Artfully displayed in the enormous space at Hindman LLC, were racks of colorfully gorgeous, meticulously distributed garments, ranged in order of time of creation, as well as grouped by provenance. It was impossible to take in all of the details of even one piece. Ballooning stiff brocaded sleeves of costumes designed for the Lyric Opera were interspersed with demure Lesage tweed Chanel jackets. Hand-beaded, sequin encrusted plunging bustiers made for stage performance were arrayed next to sweet slippery silk skirts by Atelier Versace. Swatches of Victorian lace nightgowns lay next to white Courréges sunglasses. Judith Lieber animal minaudières winked at one across from frothy Givenchy scarves.
In fact, an impressive and significant portion of the auction’s offerings lay in tall, pristine glass cases ranged about the room containing beautifully crafted costume jewelry, eyeglasses, scarves, shoes and handbags, often immediately recognizable as to couture house, and obviously of the very height of construction, examples of the work of Versace, Jimmy Choo, Hermés, Chanel, Ferragamo, Gucci, etc.
Here and there on pedestals were put on view some of the finest pieces of the dressmakers art from the past 2 centuries.
Beginning my whirlwind tour examining a black stiff watered silk outsize gown by Emile Pingat, whose outline, with high neck, long sleeves, restrained lace and modified bustle called to mind Nancy Lincoln, my eyes were riveted on a cream moiré silk evening gown with deep guipure lace trimmed decollétage enhanced by metallic looped fleur de lís and cunning puffed ruffled sleeves designed by the Father of Haute Couture, Charles Frederick Worth. These 2 pieces alone would provide any museum with reason to rejoice.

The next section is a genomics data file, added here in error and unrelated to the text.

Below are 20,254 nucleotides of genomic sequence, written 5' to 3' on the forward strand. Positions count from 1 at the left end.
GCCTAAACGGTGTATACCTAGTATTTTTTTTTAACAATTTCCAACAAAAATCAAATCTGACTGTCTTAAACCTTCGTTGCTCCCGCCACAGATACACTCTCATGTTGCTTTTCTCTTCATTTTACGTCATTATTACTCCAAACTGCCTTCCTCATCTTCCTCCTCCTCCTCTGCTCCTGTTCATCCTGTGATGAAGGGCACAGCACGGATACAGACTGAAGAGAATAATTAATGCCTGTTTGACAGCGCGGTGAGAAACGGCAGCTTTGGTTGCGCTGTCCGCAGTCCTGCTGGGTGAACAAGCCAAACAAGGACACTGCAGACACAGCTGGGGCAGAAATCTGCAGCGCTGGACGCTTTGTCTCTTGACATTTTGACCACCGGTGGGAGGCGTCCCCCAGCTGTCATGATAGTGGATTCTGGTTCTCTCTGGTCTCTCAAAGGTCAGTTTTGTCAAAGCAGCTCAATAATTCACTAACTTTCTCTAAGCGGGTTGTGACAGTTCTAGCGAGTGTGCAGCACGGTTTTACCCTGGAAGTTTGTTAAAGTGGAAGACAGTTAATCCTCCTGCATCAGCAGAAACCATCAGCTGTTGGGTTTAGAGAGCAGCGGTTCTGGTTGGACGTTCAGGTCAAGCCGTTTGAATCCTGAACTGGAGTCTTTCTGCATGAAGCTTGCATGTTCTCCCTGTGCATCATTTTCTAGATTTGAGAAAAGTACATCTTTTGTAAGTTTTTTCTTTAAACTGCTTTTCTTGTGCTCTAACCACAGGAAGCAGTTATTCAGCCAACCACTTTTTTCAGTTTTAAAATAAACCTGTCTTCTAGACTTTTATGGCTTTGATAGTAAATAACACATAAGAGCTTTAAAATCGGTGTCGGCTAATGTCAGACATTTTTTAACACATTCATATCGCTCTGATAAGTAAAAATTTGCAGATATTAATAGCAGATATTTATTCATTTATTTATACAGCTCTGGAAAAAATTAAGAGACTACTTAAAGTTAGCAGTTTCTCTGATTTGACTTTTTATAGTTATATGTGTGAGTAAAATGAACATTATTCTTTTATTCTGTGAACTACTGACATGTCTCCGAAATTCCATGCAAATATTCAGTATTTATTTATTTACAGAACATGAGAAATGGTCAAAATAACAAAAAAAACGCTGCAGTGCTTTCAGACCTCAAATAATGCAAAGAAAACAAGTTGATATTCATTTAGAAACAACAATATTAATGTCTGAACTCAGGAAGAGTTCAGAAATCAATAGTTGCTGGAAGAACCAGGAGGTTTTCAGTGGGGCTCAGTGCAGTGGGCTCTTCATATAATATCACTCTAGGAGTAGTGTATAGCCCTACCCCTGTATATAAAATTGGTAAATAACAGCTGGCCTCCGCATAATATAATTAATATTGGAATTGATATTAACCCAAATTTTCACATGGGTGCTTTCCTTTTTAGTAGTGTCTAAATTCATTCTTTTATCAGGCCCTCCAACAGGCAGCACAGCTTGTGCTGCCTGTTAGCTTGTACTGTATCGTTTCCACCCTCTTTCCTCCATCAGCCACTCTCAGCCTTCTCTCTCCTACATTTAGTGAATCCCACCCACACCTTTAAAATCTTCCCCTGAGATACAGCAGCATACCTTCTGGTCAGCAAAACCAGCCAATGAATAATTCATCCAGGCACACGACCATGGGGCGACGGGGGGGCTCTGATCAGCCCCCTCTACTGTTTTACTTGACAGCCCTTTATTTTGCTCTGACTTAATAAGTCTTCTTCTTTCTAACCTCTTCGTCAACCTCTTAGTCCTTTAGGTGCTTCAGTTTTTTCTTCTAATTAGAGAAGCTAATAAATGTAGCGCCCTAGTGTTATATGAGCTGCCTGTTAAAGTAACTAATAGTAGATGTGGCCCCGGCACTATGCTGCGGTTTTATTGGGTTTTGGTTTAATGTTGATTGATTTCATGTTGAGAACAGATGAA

Across the aisle was a deceptively simple seeming yet superbly shapely and timeless black dress with an endless row of buttons down the front created by Norman Norell, an acknowledged master of tailored construction who, by the mid 20th century dominated the American fashion industry. Next to this utterly desirable piece was a very rare and spectacularly materially entwined early Junya Watanabe for Commes des Garcons sweater, indisputably one of the highlights of the collection, cream colored, with a wildly clever foldover hanging panel and slits for the head and arms.